I believe ‘waiting around for the post’ is a metaphor for the narrator ‘waiting around for something to happen in his life, more generally’. By the end of the story the reader is waiting for the penny to drop with him.
Otherwise, this storytelling decision perplexes me a little. Mansfield introduces what we might deem ‘false suspense’ with all that waiting around for post. Because when the post arrives, it’s not some amazing life-changing letter, but is simply the newspaper, which they surely get everyday and is therefore not a surprise. An article in the newspaper leads to a semi-revelation for our narrator, although in true literary Impressionist form, he doesn’t have any major breakthrough. It simply sets him thinking.
Just before the newspaper arrives, conversation has turned to the couple’s future together. The narrator wants to marry Beatrice. But Beatrice remains unknowable, to both the narrator and to us. The basic worldview of Impressionists went like this: People don’t really change very much. Plus, there’s no such thing as the veridical truth of a situation anyway. We can only ever view the world through our own particular prisms. This is especially true when it comes to relationships. Two people in the ‘same’ relationship experience completely different versions of it.
Throughout “Poison”, Mansfield is playing with the various permutations of the word ‘poison’. First the narrator has a cigarette, both deliciously necessary but also a type of poison.
There are times when a cigarette is just the very one thing that will carry you over the moment. It is more than a confederate, even; it is a secret, perfect little friend who knows all about it and understands absolutely. While you smoke you look down at it — smile or frown, as the occasion demands; you inhale deeply and expel the smoke in a slow fan. This was one of those moments.
Mansfield doesn’t touch on the criminal meaning until the newspaper is opened and read — literal as in ‘putting something into someone’s food and then watching for them die in agony’.
Instead she encourages us to go there ourselves, by delving into the metaphorical meaning, in which it’s possible to poison someone invisibly. We could apply plenty of modern terms to describe this form of poisoning within a relationship: Passive aggression, emotional withdrawal, coercive control… We never hear any backstory about Beatrice’s former relationships so we don’t know the exact nature of the ‘poisoning’. We don’t even know Beatrice’s degree of culpability. However, Mansfield makes use of symbolism to give Beatrice the appearance of innocence:
She was dressed in white, with pearls round her throat and lilies-of-the-valley tucked into her belt.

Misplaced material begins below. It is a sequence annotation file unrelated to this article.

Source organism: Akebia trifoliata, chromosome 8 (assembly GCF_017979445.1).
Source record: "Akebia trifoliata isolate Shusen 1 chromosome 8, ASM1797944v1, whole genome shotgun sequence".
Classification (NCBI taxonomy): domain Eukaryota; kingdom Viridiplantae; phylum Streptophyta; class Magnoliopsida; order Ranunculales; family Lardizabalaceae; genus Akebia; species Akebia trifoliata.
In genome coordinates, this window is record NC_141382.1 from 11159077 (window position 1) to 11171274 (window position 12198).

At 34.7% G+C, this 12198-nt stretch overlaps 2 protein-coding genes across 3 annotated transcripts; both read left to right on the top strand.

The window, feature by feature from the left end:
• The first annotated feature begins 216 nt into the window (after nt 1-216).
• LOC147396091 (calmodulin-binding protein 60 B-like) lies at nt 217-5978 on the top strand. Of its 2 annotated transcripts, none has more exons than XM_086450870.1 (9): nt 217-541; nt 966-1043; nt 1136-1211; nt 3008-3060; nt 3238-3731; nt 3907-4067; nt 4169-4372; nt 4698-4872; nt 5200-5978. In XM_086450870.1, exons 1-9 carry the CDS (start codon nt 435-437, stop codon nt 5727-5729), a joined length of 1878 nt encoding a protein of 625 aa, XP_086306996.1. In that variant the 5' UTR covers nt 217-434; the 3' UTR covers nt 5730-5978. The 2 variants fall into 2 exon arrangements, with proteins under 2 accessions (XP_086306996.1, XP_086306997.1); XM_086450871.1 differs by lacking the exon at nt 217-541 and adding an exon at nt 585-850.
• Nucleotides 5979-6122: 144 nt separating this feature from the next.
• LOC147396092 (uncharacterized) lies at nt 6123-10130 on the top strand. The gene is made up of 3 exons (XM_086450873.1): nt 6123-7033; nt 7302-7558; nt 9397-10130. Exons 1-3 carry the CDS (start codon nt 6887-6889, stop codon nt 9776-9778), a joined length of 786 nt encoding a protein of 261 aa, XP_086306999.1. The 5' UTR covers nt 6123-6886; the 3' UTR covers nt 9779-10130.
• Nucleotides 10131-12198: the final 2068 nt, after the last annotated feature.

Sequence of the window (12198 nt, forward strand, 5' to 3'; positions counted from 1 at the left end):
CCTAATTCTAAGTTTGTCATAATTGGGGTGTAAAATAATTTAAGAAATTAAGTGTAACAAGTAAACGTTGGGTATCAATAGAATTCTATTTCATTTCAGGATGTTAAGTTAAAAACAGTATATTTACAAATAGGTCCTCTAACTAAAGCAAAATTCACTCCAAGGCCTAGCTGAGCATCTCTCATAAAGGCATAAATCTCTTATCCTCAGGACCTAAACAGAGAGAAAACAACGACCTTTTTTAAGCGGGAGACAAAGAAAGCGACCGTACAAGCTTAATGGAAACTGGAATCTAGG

Mansfield was very aware of the symbolism around flowers. Unlike lilies, lilies of the valley most often symbolise chastity, purity, happiness and humility.
The white dress emphasises Beatrice’s innocence, and the reader will think of a wedding dress, and its associations with virginity.
We are therefore surprised when Mansfield reveals that Beatrice has already been married twice. (This makes her a ‘fast woman’ for the era.) The flowers ‘tucked into her belt’ suggest Beatrice exercises restraint — a desirable feminine virtue. Of course, we are told these details because these are what the narrator is looking for: evidence of a good woman. (Significantly, the narrator is also dressed in white.)
But appearances can be deceptive. And people can see only what we want to see, especially when romantic love is involved. The reader is not deluded by love for Beatrice and can see infatuation. In contrast, the narrator is yet to achieve a clear-headed view of Beatrice. But by the end of the story, he seems to have understood more of Beatrice over the course of recounting their conversation ‘out loud’. This often happens in first person narratives with storyteller narrators. The very point of them telling their stories (to no one in particular) is to come to some greater understanding.
Until the newspaper arrives, Mansfield never touches directly upon the literal meaning of poison. But because she so clearly goes there in the metaphorical sense, the reader is primed to suspect that perhaps Beatrice has poisoned both of her earlier husbands. At this point, Mansfield is leaning upon an age-old trope which connects ‘women’ to ‘poisoning’.
Witches, Women and Poisoning
This notion of women as sneaky, murderous poisoners harks back to the era of witchcraft and hasn’t entirely died. During the European witch craze, women were often accused of poisoning their victims. (Men were also tried for witchcraft but in England it was 90 per cent women.) These so-called poisoners didn’t need to be anywhere near their victims in order to do away with them — these witches were supposedly making use of necromancers and magic.
Historical Women and Poisoning
I would be interested to know if Mansfield knew about the case of Louisa Collins, the last woman ever hanged in Australia. Louisa Collins was found guilty of poisoning two husbands with Rough on Rats (basically arsenic, available at any local store). Her hanging was carried out in 1889, and happened across the Tasman Sea, not in New Zealand, and when Mansfield was just one year old. However, it’s possible this case was much talked about in New Zealand, because both New Zealand and Australia were grappling with how to treat those found guilty of heinous crimes: to hang or not to hang? It was shocking to the public that a woman was being hanged. Three women in New Zealand had been sentence for execution by this time, but all three women (accused of murdering children) had their sentences commuted to imprisonment. Louisa’s hanging in Australia was certainly reported in the Auckland newspaper in 1889. Media coverage of this Australian case in New Zealand, as well as the mythology around it over the next few decades as Mansfield was growing up, may have furnished the writer with ideas for “Poison”.